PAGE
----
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Mom deported to Mexico amid Phoenix protests

Arizona mother deported
Protests erupt after Arizona mother of two deported to Mexico 02:05

PHOENIX -- The deportation of an immigrant mother in Phoenix who was granted leniency during the Obama administration provides an early example of how President Trump plans to carry through on his vow to crack down on illegal immigration.

The case of Guadalupe Garcia de Rayos became a rallying cry Thursday for immigrant groups who believe Mr. Trump’s approach to immigration unfairly tears apart families. Her arrest prompted a vocal demonstration in downtown Phoenix as protesters blocked enforcement vans from leaving a U.S. immigration office. Seven people were arrested.

U.S. Immigration and Customs Enforcement (ICE) confirmed to CBS News that Garcia was deported to Mexico Thursday morning. Garcia was the subject of a court-issued removal order that became final in July 2013 after going through multiple levels of the immigration court system, ICE said in a statement.

ICE also said Garcia has a prior felony conviction in Arizona for criminal impersonation. 

White House spokesman Sean Spicer referred questions on the matter to Immigration and Customs Enforcement, which said in a statement on Twitter on Thursday that the agency “will remove illegal aliens convicted of felony offenses as ordered by an immigration judge.”

Garcia de Rayos came to the U.S. from the Mexican state of Guanajuato when she was 14 and has two children who are U.S. citizens, said the Puente Arizona immigrant advocacy group based in Phoenix.

“She’s always there for me. No one should ever have to go through this,” her 16-year-old son Angel told CBS affiliate KPHO-TV after she was detained Wednesday.

Protesters try to block deportation of Arizona mom 02:22

She was deported around 10 a.m. Thursday from a Nogales border crossing and ICE worked with Mexican consular officials to repatriate her, agency spokeswoman Yasmeen Pitts O’Keefe said in a statement.

“Ms. Garcia’s immigration case underwent review at multiple levels of the immigration court system, including the Board of Immigration Appeals, and the judges held she did not have a legal basis to remain in the U.S. ICE will continue to focus on identifying and removing individuals with felony convictions who have final orders of removal issued by the nation’s immigration courts,” Pitts O’Keefe wrote.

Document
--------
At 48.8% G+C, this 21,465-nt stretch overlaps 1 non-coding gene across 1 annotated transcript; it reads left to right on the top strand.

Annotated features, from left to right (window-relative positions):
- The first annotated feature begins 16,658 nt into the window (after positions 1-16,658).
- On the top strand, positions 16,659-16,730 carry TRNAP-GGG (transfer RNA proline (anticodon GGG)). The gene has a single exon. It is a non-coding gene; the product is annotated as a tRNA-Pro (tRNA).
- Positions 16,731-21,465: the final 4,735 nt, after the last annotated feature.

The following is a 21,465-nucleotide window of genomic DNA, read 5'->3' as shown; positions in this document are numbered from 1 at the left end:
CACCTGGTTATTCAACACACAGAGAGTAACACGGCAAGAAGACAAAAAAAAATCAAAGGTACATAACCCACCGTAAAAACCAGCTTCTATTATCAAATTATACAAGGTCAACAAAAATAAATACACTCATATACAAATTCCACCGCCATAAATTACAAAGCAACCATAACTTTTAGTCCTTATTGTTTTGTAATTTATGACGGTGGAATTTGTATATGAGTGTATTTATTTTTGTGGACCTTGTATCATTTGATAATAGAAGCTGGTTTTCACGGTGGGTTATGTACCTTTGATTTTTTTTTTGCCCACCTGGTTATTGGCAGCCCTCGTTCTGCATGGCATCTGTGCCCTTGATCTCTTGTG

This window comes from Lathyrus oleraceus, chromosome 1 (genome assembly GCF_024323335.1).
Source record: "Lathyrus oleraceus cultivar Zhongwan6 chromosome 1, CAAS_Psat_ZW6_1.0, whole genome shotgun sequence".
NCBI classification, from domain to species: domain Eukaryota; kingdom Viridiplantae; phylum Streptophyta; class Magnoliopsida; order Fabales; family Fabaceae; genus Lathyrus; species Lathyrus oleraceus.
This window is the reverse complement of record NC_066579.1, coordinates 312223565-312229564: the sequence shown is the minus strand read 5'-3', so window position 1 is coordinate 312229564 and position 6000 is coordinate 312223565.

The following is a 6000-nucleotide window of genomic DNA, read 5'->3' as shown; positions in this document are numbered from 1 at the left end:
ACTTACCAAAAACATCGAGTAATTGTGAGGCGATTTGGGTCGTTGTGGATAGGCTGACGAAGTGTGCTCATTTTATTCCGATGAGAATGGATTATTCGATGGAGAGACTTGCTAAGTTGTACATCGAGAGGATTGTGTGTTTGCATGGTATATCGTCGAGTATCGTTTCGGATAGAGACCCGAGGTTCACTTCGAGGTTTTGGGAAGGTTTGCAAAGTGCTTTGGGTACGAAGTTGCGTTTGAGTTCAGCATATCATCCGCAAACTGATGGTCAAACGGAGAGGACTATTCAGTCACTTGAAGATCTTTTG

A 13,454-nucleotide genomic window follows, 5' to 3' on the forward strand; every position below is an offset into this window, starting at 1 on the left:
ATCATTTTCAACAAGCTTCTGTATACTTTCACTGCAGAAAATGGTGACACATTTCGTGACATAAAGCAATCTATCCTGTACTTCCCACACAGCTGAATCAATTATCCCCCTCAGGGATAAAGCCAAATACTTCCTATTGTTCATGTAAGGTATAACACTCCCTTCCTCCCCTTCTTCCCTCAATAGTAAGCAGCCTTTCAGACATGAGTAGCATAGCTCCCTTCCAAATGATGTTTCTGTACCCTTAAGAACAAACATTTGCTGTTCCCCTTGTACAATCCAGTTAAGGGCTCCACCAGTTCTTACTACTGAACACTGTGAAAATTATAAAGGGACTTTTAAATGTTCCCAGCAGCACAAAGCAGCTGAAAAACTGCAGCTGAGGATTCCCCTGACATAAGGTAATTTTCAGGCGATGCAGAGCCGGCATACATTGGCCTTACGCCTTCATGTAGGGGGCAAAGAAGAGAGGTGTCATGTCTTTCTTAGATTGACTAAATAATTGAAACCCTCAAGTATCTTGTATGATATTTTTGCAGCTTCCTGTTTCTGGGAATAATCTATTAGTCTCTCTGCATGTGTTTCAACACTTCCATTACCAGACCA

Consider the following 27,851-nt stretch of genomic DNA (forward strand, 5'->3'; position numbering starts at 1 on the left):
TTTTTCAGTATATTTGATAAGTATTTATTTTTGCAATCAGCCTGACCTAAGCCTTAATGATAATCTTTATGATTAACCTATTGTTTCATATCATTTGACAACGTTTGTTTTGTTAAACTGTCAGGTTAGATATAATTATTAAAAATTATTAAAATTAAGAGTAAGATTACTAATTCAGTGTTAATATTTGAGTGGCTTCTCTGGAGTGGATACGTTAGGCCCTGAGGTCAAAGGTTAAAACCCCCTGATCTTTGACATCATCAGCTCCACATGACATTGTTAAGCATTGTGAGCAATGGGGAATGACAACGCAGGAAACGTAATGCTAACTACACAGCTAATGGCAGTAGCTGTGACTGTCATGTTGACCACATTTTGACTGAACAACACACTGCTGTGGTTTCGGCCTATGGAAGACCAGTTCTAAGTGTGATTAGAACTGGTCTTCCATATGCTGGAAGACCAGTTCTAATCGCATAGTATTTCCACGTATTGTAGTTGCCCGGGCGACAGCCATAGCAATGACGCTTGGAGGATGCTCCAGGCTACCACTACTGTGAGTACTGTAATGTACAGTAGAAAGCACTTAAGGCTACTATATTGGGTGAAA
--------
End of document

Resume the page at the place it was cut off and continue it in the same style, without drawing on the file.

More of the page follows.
Advocates for people in the U.S. illegally but with deep ties to the country denounced the deportation as heartless.

“ICE has done what President Trump wanted to do, which is deport and separate our families,” said Marisa Franco, director of the Phoenix-based advocacy group Mijente. “We are going to stand strong with the family.”

Garcia de Rayos, 35, was among workers arrested years ago in one of then-Sheriff Joe Arpaio’s first investigations into Phoenix-area businesses suspected of hiring immigrants who had used fraudulent IDs to get jobs.

She was accused of using a Social Security number belonging to another person to get a job at the Waterworld amusement park in the Phoenix suburb of Glendale.

Garcia de Rayos was not arrested in a raid of the park, but was taken into custody six months later when investigators found discrepancies in her employment documents.

She was denied bail in January 2009 under an Arizona law that prohibited it for immigrants who are in the country illegally and charged with certain felonies.

Garcia de Rayos pleaded guilty in March 2009 to a reduced charge of criminal impersonation and was sentenced to two years of probation. She was placed into deportation proceedings but given leniency.

On Wednesday, she showed up with her lawyer for what she thought was a routine check-in with ICE officials and was detained instead of being allowed to leave after checking in.

Her lawyer, Ray Ybarra Maldonado, said the action against his client could push immigrants deeper into the shadows and to avoid checking in with authorities like Garcia de Rayos always did.

“My advice is, let’s look for a sanctuary, a church that might wanna take you in if you wanna do that. It’s not fun walking someone to the slaughter. It’s not fun walking in and then walking out without them,” he said.

Fearing Garcia de Rayos would be returned to Mexico, dozens of immigration activists Wednesday night blocked the gates surrounding the ICE office in Phoenix.

Police took positions around the building and confronted some of the demonstrators, many of them chanting “Justice!” in English and Spanish.

Seven protesters were arrested, said Phoenix police spokesman Sgt. Jonathan Howard.

The deportation of Garcia de Rayos came days after the Trump administration broadened regulations under which some people will be deported.

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